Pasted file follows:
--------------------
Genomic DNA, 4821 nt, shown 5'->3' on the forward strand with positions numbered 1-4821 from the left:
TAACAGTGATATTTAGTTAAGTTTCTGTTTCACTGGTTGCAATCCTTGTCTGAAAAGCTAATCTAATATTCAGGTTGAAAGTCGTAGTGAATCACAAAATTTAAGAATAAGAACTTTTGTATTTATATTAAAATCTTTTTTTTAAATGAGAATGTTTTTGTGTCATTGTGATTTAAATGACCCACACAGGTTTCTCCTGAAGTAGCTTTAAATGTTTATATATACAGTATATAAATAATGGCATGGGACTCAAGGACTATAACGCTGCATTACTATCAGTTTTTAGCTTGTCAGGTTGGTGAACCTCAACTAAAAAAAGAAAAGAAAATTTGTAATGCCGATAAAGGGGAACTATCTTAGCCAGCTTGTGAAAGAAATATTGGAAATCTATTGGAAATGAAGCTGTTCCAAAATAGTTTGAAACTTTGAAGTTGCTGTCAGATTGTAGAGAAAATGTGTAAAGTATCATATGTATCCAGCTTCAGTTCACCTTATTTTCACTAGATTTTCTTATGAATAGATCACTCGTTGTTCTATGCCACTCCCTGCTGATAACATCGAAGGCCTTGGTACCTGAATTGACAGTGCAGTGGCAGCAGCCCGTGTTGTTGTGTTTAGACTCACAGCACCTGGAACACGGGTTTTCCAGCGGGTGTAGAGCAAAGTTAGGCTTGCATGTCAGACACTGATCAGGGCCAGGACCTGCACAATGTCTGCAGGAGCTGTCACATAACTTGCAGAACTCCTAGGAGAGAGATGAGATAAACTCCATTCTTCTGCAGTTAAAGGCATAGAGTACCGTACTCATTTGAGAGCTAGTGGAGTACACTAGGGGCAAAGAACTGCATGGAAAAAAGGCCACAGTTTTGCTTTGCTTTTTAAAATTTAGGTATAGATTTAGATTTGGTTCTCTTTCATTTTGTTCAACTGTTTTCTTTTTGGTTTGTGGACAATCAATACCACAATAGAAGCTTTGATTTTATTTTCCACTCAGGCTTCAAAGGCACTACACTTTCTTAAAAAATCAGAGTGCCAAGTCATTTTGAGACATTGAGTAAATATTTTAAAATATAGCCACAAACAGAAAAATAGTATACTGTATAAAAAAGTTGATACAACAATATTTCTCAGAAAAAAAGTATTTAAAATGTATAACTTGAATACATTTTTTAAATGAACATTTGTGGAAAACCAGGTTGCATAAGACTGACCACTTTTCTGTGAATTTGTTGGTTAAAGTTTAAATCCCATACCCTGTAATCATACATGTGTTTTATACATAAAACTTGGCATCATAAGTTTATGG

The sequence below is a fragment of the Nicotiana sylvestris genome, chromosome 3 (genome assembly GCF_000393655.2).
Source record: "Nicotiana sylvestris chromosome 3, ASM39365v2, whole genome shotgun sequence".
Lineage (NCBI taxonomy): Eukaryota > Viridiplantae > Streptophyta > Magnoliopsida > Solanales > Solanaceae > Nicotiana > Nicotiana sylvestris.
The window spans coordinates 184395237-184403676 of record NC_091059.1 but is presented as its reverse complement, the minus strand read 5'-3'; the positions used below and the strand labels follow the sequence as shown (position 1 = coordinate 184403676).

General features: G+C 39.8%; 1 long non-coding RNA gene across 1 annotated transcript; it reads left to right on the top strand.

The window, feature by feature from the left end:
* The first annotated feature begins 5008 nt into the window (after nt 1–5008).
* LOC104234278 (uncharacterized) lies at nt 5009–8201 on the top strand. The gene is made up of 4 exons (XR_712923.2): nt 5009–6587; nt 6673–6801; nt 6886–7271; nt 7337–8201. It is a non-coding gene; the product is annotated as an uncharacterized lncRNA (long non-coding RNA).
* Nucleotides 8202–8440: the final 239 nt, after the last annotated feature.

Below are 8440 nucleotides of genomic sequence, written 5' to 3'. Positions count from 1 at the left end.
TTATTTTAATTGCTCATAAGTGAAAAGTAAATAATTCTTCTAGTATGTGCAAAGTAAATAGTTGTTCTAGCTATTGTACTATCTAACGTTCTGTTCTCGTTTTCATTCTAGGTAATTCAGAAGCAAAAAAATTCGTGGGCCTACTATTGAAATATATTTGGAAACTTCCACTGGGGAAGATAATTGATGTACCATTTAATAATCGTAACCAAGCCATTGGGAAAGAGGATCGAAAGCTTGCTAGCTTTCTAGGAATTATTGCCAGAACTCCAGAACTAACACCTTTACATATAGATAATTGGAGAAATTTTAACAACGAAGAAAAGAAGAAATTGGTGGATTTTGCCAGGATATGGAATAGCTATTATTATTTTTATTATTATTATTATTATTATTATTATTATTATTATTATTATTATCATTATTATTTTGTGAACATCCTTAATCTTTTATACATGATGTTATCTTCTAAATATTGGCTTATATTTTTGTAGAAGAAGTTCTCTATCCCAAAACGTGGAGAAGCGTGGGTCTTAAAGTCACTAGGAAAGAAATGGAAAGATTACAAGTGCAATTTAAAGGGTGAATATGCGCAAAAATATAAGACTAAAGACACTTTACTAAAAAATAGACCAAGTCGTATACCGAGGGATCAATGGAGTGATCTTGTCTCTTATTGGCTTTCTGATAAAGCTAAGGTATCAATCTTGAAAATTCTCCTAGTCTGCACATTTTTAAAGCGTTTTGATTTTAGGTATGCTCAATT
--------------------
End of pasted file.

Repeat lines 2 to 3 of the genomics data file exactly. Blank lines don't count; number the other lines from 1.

TAACAGTGATATTTAGTTAAGTTTCTGTTTCACTGGTTGCAATCCTTGTCTGAAAAGCTAATCTAATATTCAGGTTGAAAGTCGTAGTGAATCACAAAATTTAAGAATAAGAACTTTTGTATTTATATTAAAATCTTTTTTTTAAATGAGAATGTTTTTGTGTCATTGTGATTTAAATGACCCACACAGGTTTCTCCTGAAGTAGCTTTAAATGTTTATATATACAGTATATAAATAATGGCATGGGACTCAAGGACTATAACGCTGCATTACTATCAGTTTTTAGCTTGTCAGGTTGGTGAACCTCAACTAAAAAAAGAAAAGAAAATTTGTAATGCCGATAAAGGGGAACTATCTTAGCCAGCTTGTGAAAGAAATATTGGAAATCTATTGGAAATGAAGCTGTTCCAAAATAGTTTGAAACTTTGAAGTTGCTGTCAGATTGTAGAGAAAATGTGTAAAGTATCATATGTATCCAGCTTCAGTTCACCTTATTTTCACTAGATTTTCTTATGAATAGATCACTCGTTGTTCTATGCCACTCCCTGCTGATAACATCGAAGGCCTTGGTACCTGAATTGACAGTGCAGTGGCAGCAGCCCGTGTTGTTGTGTTTAGACTCACAGCACCTGGAACACGGGTTTTCCAGCGGGTGTAGAGCAAAGTTAGGCTTGCATGTCAGACACTGATCAGGGCCAGGACCTGCACAATGTCTGCAGGAGCTGTCACATAACTTGCAGAACTCCTAGGAGAGAGATGAGATAAACTCCATTCTTCTGCAGTTAAAGGCATAGAGTACCGTACTCATTTGAGAGCTAGTGGAGTACACTAGGGGCAAAGAACTGCATGGAAAAAAGGCCACAGTTTTGCTTTGCTTTTTAAAATTTAGGTATAGATTTAGATTTGGTTCTCTTTCATTTTGTTCAACTGTTTTCTTTTTGGTTTGTGGACAATCAATACCACAATAGAAGCTTTGATTTTATTTTCCACTCAGGCTTCAAAGGCACTACACTTTCTTAAAAAATCAGAGTGCCAAGTCATTTTGAGACATTGAGTAAATATTTTAAAATATAGCCACAAACAGAAAAATAGTATACTGTATAAAAAAGTTGATACAACAATATTTCTCAGAAAAAAAGTATTTAAAATGTATAACTTGAATACATTTTTTAAATGAACATTTGTGGAAAACCAGGTTGCATAAGACTGACCACTTTTCTGTGAATTTGTTGGTTAAAGTTTAAATCCCATACCCTGTAATCATACATGTGTTTTATACATAAAACTTGGCATCATAAGTTTATGG

The sequence below is a fragment of the Nicotiana sylvestris genome, chromosome 3 (genome assembly GCF_000393655.2).